CA: That leads into my other question: Sometimes, when you’re running a game, you do all this preparation, writing the adventure, finding maps, all of that, and then the players end up just wanting to go do their own thing, and it can be frustrating. I feel like Rat Queens, more than any other comic in this subgenre, where we have Pathfinder and Skullkickers and Rogers and DeVito’s D&D comic…
KW: I saw John Rogers tweet today that he loves Rat Queens, which was a pretty big deal!
CA: The way Rat Queens was described to me before I started reading it was that it filled the void in their lives that Dungeons & Dragons left when it went on hiatus.
KW: Yeah, I’ve heard that before too. That’s prety cool.
CA: But you sit down with this complicated narrative that you’re trying to run, and your players just want to start barfights and steal things. It feels like Rat Queens is you telling the story of those characters, the ones who literally have to be arrested and sentenced to go on a quest.
KW: [Laughs] I guess I never thought of it that way. It’s funny, beacuse as a gamemaster, that’s one of the things I’ve learned over the years. When you start out, you have this very specific story in mind, but the best stories always come out of spontaneity. That’s just what I do with my games now. I still run games to this day, and I have a very basic idea of maybe one character who might come into the story and has this thing that they need that’s connected to the story in some way, and I don’t plan anything else. I just roll with it.
You’re right, there’s a part of that in Rat Queens. I don’t think anyone’s picked up on it yet, that there was the plot of the assassination attempt against the Queens, but in keeping with that spontaneity of story, that gets wrapped up in the third issue. We go “Okay, yeah, that’s who did it,” and then we completely change gears and go with the ramifications of something that happened in #1. We still wrap up that other plot more neatly, but I want to keep surprising people. I think readers suspected that the person who hired the assassins would be this big showdown at the end, and it wasn’t. It was just “Oh, it was you, okay.” That’s what I’m playing with.
CA: It all flows together in that first arc. The assassination is the cliffhanger in that first issue, but the consequences that continue the story are things that seem incidental in that same comic. I really like that, because giving actions consequences is the nature of storytelling, especially as it relates to gaming. There’s always that moment where you ask a player “Are you sure you want to do this? Are you sure you want to use that spell or make that attack?”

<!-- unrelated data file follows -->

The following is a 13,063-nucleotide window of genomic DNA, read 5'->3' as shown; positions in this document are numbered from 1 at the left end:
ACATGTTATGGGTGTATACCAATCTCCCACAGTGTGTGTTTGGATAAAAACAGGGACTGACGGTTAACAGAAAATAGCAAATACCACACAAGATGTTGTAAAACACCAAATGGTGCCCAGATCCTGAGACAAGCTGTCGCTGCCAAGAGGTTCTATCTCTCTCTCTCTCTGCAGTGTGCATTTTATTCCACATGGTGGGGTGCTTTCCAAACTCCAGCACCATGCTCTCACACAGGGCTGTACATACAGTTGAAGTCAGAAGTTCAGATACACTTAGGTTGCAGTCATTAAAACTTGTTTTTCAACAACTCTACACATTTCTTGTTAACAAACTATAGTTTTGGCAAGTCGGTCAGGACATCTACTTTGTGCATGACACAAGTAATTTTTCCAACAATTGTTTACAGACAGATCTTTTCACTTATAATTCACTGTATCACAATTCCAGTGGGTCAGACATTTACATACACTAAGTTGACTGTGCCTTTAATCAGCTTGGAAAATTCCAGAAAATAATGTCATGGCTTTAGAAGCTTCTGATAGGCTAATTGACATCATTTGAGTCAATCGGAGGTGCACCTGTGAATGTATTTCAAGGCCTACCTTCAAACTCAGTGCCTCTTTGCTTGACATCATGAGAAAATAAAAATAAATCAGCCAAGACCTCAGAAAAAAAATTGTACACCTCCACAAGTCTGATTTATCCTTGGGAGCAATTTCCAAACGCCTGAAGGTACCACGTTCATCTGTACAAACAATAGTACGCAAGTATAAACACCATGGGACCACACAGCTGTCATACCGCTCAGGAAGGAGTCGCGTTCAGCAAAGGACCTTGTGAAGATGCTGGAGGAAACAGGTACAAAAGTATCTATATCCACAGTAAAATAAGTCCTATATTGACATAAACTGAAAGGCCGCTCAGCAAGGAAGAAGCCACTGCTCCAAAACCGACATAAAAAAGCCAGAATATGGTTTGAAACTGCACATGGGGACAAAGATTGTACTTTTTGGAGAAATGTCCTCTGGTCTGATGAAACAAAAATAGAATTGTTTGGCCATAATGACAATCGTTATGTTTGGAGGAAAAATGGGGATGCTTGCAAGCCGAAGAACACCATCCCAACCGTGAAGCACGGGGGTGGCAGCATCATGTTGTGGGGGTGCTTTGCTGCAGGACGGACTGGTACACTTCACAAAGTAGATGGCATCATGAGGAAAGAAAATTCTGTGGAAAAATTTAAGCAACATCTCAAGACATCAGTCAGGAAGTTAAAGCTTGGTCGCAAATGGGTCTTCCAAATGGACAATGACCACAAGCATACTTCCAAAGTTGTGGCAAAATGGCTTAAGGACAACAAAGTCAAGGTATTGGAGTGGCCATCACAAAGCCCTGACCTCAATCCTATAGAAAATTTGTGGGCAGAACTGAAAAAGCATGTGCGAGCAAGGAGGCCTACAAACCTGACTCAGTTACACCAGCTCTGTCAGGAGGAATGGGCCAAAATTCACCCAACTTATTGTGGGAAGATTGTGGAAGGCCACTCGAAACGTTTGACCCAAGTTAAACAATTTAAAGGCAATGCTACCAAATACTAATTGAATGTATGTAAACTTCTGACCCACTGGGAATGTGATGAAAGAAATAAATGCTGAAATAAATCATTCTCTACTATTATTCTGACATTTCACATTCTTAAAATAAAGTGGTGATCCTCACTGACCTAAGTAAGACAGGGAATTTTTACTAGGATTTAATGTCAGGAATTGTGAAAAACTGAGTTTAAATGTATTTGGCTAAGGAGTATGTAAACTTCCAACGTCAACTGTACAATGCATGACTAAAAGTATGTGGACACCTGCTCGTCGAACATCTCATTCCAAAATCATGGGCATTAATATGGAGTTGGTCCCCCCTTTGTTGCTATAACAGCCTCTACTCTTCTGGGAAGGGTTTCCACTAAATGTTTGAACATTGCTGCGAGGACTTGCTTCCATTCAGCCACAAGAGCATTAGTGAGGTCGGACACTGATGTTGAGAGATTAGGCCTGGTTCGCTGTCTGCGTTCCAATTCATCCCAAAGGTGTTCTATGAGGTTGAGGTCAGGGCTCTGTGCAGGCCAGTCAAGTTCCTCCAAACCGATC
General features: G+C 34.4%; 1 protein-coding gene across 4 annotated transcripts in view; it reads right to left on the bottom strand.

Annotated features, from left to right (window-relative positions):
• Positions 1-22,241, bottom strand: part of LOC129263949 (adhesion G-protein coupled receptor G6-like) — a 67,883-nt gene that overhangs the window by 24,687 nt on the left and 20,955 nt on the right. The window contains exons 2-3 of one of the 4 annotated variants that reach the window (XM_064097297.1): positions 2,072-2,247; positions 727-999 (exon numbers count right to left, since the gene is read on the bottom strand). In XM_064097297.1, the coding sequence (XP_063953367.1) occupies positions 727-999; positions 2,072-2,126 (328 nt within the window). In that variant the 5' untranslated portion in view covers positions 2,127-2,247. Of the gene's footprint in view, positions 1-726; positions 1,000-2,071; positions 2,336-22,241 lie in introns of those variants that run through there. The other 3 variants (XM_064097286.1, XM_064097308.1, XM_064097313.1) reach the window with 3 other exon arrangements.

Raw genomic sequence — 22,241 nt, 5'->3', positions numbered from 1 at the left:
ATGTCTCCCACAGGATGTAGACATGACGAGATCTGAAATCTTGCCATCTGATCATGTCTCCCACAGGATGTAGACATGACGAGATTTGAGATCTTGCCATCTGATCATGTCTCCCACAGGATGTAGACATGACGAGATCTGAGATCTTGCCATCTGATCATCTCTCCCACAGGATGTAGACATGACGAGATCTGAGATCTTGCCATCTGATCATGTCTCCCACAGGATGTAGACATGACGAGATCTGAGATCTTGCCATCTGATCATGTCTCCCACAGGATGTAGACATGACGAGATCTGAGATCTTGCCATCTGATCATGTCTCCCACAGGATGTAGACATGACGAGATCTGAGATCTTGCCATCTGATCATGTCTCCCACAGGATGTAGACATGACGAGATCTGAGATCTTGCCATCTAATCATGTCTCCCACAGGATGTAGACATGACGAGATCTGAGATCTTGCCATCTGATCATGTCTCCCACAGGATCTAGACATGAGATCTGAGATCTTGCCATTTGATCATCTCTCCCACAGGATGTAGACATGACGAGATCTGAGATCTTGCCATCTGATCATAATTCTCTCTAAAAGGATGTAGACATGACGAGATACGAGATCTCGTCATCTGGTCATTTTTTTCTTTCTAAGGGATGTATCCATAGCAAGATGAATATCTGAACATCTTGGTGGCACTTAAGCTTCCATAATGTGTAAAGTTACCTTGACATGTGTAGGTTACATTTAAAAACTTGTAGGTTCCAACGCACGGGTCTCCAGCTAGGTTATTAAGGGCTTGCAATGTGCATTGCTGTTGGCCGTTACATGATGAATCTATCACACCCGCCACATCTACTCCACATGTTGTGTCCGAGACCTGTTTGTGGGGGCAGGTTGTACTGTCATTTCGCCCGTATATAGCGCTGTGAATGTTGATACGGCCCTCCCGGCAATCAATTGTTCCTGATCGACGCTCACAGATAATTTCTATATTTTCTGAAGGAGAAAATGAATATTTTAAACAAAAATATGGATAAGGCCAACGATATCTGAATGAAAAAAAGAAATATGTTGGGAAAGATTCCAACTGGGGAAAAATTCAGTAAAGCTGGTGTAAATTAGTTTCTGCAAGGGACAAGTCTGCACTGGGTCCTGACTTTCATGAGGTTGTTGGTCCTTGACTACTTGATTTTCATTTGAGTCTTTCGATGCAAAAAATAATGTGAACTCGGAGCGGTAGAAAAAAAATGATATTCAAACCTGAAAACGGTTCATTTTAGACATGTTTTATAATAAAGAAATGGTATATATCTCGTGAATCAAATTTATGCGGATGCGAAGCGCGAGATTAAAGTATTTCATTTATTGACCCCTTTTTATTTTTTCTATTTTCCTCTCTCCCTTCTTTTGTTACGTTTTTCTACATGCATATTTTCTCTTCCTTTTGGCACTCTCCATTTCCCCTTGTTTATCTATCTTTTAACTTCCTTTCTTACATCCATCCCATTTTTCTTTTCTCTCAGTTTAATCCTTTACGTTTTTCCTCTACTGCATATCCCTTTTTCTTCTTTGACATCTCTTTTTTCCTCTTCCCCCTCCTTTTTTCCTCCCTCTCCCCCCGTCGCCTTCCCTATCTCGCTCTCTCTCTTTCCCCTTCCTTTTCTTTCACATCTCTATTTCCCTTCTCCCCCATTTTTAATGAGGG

KW: That carries over to one of the things I do in my games as well. I never punish players for bad rolls. I punish players for stupid decisions and then bad rolls. I like the storytelling, I want people to become attached to their characters, and if they’re doing a great scene and they just happen to roll terribly in a way that could end their character’s life or remove them from the game, I’ll fudge it. I’ll just be like “oh, okay, you don’t do great but you’re not dead.” That’s not in service to story, and for me, that’s not what gaming is about.
So maybe there’s that aspect of it here, too. I’ve never really analyzed my gaming influences on it, but I know it’s pretty heavy.
CA: I mentioned that the Rat Queens have a traditional gaming dynamic, but beyond the roles they play in the party, their interpersonal relationships are very much the opposite of what you might expect. I think my favorite bit is that you have an atheist cleric, which is fun.
KW: That’s a big thing that we haven’t explained yet. Dee is a character that really only has a shining moment in the last issue, she was kind of a background character, and there’s a reason for that. We were playing with the idea that most of the Rat Queens are very in-your-face, very lively, very social, but Dee is a lot more reserved. There’s a reason behind that, this whole history that we’ve only hinted at in the fifth issue, and it’s kind of weird. I’ve said a few times to people, especially Roc Upchurch, the artist, that it’s strange that the character I connect most with as a middle-aged white guy is the young black girl. It’s one of these things where her history is the way that I’m telling my own experiences in the past, so I have a strong connection to Dee. Especially at the party in the last issue where she’s so uncomfortable, that’s me at every convention when I have to go network afterwards. I’m mortifed.